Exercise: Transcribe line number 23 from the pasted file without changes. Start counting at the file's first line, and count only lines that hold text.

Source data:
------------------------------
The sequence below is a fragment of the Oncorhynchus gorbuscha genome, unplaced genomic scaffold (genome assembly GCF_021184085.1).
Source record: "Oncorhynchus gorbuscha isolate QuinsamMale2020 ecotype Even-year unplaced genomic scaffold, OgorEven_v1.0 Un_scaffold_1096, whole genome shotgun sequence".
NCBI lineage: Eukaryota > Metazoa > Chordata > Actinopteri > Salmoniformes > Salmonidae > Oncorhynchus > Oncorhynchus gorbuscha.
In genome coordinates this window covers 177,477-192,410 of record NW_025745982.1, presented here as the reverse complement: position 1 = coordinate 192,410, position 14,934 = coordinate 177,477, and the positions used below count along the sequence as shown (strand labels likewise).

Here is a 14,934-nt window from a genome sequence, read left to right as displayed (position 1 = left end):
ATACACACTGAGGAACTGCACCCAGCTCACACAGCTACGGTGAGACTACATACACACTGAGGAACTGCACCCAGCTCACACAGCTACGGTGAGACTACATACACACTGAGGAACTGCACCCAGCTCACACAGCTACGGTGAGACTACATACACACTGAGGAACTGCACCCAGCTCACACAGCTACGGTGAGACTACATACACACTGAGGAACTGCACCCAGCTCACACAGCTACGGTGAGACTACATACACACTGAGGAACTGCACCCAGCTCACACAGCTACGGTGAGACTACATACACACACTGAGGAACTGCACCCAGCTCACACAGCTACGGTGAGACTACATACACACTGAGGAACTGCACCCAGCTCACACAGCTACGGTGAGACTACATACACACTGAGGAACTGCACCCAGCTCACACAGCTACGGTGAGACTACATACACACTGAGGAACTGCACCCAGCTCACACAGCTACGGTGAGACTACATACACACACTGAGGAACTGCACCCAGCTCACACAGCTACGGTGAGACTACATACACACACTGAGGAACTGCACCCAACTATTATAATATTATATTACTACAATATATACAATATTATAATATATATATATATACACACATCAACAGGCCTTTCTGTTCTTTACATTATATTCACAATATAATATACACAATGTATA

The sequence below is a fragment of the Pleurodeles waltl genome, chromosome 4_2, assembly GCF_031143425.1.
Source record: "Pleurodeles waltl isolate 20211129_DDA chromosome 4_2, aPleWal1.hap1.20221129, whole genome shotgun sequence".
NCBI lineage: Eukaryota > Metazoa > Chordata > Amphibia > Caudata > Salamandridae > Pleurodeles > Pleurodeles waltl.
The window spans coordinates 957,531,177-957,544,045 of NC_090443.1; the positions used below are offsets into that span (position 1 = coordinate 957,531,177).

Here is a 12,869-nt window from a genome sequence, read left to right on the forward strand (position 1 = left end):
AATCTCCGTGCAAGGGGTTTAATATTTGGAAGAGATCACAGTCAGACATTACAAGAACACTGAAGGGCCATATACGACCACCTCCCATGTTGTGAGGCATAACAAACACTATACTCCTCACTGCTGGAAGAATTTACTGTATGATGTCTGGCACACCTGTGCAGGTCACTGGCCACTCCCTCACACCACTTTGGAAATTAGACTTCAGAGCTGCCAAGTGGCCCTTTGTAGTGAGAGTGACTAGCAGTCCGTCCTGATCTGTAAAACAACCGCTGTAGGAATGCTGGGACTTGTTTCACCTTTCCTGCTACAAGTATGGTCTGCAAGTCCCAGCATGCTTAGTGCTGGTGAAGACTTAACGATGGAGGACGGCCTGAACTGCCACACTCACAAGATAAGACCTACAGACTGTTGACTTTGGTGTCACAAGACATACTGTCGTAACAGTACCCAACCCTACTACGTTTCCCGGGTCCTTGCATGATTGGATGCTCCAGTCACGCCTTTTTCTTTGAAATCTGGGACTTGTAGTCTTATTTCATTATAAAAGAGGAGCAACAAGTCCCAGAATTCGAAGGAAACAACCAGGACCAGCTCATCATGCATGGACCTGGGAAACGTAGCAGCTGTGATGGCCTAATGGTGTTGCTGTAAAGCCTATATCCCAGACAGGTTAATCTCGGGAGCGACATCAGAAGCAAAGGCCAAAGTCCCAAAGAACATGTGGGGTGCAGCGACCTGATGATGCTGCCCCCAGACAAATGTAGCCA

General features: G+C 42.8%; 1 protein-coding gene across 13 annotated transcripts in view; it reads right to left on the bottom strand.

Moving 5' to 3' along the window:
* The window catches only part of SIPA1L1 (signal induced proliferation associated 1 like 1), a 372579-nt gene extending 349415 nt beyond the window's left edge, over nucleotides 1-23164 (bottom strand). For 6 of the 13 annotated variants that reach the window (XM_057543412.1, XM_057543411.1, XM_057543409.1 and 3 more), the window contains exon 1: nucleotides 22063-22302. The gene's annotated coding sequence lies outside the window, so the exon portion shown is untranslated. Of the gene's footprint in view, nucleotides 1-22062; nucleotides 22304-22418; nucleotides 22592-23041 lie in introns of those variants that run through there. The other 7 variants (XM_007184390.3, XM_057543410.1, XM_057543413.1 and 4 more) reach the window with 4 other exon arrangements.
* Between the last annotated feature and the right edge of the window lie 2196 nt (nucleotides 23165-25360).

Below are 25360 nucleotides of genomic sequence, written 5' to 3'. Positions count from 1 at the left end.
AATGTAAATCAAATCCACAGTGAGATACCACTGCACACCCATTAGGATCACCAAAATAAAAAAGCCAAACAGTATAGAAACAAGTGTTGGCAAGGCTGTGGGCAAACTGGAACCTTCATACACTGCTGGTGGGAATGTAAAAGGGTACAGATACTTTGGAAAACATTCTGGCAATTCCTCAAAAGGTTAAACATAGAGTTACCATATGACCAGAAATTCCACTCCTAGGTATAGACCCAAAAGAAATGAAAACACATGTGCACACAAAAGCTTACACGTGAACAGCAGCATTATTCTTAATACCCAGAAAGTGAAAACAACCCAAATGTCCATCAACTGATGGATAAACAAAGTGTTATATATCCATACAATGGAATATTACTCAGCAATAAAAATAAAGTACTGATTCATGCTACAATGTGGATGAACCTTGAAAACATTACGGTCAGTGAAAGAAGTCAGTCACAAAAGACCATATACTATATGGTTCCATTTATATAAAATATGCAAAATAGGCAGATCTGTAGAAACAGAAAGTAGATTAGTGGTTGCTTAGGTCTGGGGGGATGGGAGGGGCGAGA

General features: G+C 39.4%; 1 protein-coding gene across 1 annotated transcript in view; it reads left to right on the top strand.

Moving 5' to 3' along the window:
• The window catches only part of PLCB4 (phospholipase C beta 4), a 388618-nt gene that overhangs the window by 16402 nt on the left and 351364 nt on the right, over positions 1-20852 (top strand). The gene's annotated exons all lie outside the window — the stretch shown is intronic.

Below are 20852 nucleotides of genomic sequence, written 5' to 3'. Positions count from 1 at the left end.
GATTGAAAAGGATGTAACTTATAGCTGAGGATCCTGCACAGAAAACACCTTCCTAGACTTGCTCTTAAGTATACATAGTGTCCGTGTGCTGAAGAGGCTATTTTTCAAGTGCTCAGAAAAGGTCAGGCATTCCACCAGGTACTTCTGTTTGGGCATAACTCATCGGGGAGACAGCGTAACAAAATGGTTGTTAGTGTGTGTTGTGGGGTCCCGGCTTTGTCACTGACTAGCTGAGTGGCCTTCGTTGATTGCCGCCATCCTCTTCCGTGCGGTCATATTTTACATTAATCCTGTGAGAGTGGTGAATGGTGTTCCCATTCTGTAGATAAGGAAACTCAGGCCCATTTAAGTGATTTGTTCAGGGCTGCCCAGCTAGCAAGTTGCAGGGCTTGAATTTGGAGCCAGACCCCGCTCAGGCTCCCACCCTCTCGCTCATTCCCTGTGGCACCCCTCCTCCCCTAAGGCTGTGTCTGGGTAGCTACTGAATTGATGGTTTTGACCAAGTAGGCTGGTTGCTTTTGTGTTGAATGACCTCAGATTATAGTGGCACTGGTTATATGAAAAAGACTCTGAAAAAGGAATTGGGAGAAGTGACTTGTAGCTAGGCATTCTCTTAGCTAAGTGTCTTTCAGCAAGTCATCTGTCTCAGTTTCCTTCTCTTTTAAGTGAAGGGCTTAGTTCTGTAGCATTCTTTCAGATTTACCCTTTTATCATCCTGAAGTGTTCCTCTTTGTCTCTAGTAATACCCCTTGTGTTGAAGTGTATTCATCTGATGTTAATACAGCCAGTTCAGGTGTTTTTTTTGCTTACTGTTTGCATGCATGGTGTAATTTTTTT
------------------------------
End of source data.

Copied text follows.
GATTGAAAAGGATGTAACTTATAGCTGAGGATCCTGCACAGAAAACACCTTCCTAGACTTGCTCTTAAGTATACATAGTGTCCGTGTGCTGAAGAGGCTATTTTTCAAGTGCTCAGAAAAGGTCAGGCATTCCACCAGGTACTTCTGTTTGGGCATAACTCATCGGGGAGACAGCGTAACAAAATGGTTGTTAGTGTGTGTTGTGGGGTCCCGGCTTTGTCACTGACTAGCTGAGTGGCCTTCGTTGATTGCCGCCATCCTCTTCCGTGCGGTCATATTTTACATTAATCCTGTGAGAGTGGTGAATGGTGTTCCCATTCTGTAGATAAGGAAACTCAGGCCCATTTAAGTGATTTGTTCAGGGCTGCCCAGCTAGCAAGTTGCAGGGCTTGAATTTGGAGCCAGACCCCGCTCAGGCTCCCACCCTCTCGCTCATTCCCTGTGGCACCCCTCCTCCCCTAAGGCTGTGTCTGGGTAGCTACTGAATTGATGGTTTTGACCAAGTAGGCTGGTTGCTTTTGTGTTGAATGACCTCAGATTATAGTGGCACTGGTTATATGAAAAAGACTCTGAAAAAGGAATTGGGAGAAGTGACTTGTAGCTAGGCATTCTCTTAGCTAAGTGTCTTTCAGCAAGTCATCTGTCTCAGTTTCCTTCTCTTTTAAGTGAAGGGCTTAGTTCTGTAGCATTCTTTCAGATTTACCCTTTTATCATCCTGAAGTGTTCCTCTTTGTCTCTAGTAATACCCCTTGTGTTGAAGTGTATTCATCTGATGTTAATACAGCCAGTTCAGGTGTTTTTTTTGCTTACTGTTTGCATGCATGGTGTAATTTTTTT